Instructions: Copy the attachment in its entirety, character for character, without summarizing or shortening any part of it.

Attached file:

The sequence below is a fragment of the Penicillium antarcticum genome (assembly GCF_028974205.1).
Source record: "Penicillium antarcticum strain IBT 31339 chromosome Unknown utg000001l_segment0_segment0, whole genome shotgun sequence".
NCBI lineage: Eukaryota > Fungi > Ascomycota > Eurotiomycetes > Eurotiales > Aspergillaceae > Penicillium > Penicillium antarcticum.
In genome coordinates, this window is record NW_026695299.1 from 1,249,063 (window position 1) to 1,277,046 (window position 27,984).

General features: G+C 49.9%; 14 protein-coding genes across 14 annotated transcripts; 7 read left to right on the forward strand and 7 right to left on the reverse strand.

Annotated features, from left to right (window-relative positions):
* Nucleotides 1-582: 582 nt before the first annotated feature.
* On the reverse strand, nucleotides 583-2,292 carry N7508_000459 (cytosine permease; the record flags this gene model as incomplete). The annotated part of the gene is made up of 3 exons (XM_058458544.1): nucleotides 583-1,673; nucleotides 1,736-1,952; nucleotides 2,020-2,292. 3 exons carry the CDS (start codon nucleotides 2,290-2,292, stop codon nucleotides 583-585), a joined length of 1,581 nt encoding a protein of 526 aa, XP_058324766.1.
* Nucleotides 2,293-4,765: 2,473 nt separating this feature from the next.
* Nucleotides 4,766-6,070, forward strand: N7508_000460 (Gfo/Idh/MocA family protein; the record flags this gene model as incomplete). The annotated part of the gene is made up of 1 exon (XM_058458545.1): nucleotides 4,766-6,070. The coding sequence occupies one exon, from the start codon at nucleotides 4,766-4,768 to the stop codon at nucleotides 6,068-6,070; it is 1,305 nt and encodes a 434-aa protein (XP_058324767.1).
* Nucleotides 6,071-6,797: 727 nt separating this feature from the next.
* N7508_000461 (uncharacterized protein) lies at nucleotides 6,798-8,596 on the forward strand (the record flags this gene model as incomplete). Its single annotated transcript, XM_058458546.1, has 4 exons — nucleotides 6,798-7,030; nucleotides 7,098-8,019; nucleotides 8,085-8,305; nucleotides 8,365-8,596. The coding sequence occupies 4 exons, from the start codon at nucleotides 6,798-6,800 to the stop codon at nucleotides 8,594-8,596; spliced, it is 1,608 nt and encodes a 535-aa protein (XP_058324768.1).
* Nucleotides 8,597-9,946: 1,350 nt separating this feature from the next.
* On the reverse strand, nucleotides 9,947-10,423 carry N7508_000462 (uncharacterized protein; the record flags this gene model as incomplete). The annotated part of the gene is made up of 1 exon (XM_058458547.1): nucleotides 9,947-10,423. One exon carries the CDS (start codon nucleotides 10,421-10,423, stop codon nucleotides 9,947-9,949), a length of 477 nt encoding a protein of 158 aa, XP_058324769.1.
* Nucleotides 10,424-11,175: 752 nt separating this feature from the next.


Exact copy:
The sequence below is a fragment of the Penicillium antarcticum genome (assembly GCF_028974205.1).
Source record: "Penicillium antarcticum strain IBT 31339 chromosome Unknown utg000001l_segment0_segment0, whole genome shotgun sequence".
NCBI lineage: Eukaryota > Fungi > Ascomycota > Eurotiomycetes > Eurotiales > Aspergillaceae > Penicillium > Penicillium antarcticum.
In genome coordinates, this window is record NW_026695299.1 from 1,249,063 (window position 1) to 1,277,046 (window position 27,984).

General features: G+C 49.9%; 14 protein-coding genes across 14 annotated transcripts; 7 read left to right on the forward strand and 7 right to left on the reverse strand.

Annotated features, from left to right (window-relative positions):
* Nucleotides 1-582: 582 nt before the first annotated feature.
* On the reverse strand, nucleotides 583-2,292 carry N7508_000459 (cytosine permease; the record flags this gene model as incomplete). The annotated part of the gene is made up of 3 exons (XM_058458544.1): nucleotides 583-1,673; nucleotides 1,736-1,952; nucleotides 2,020-2,292. 3 exons carry the CDS (start codon nucleotides 2,290-2,292, stop codon nucleotides 583-585), a joined length of 1,581 nt encoding a protein of 526 aa, XP_058324766.1.
* Nucleotides 2,293-4,765: 2,473 nt separating this feature from the next.
* Nucleotides 4,766-6,070, forward strand: N7508_000460 (Gfo/Idh/MocA family protein; the record flags this gene model as incomplete). The annotated part of the gene is made up of 1 exon (XM_058458545.1): nucleotides 4,766-6,070. The coding sequence occupies one exon, from the start codon at nucleotides 4,766-4,768 to the stop codon at nucleotides 6,068-6,070; it is 1,305 nt and encodes a 434-aa protein (XP_058324767.1).
* Nucleotides 6,071-6,797: 727 nt separating this feature from the next.
* N7508_000461 (uncharacterized protein) lies at nucleotides 6,798-8,596 on the forward strand (the record flags this gene model as incomplete). Its single annotated transcript, XM_058458546.1, has 4 exons — nucleotides 6,798-7,030; nucleotides 7,098-8,019; nucleotides 8,085-8,305; nucleotides 8,365-8,596. The coding sequence occupies 4 exons, from the start codon at nucleotides 6,798-6,800 to the stop codon at nucleotides 8,594-8,596; spliced, it is 1,608 nt and encodes a 535-aa protein (XP_058324768.1).
* Nucleotides 8,597-9,946: 1,350 nt separating this feature from the next.
* On the reverse strand, nucleotides 9,947-10,423 carry N7508_000462 (uncharacterized protein; the record flags this gene model as incomplete). The annotated part of the gene is made up of 1 exon (XM_058458547.1): nucleotides 9,947-10,423. One exon carries the CDS (start codon nucleotides 10,421-10,423, stop codon nucleotides 9,947-9,949), a length of 477 nt encoding a protein of 158 aa, XP_058324769.1.
* Nucleotides 10,424-11,175: 752 nt separating this feature from the next.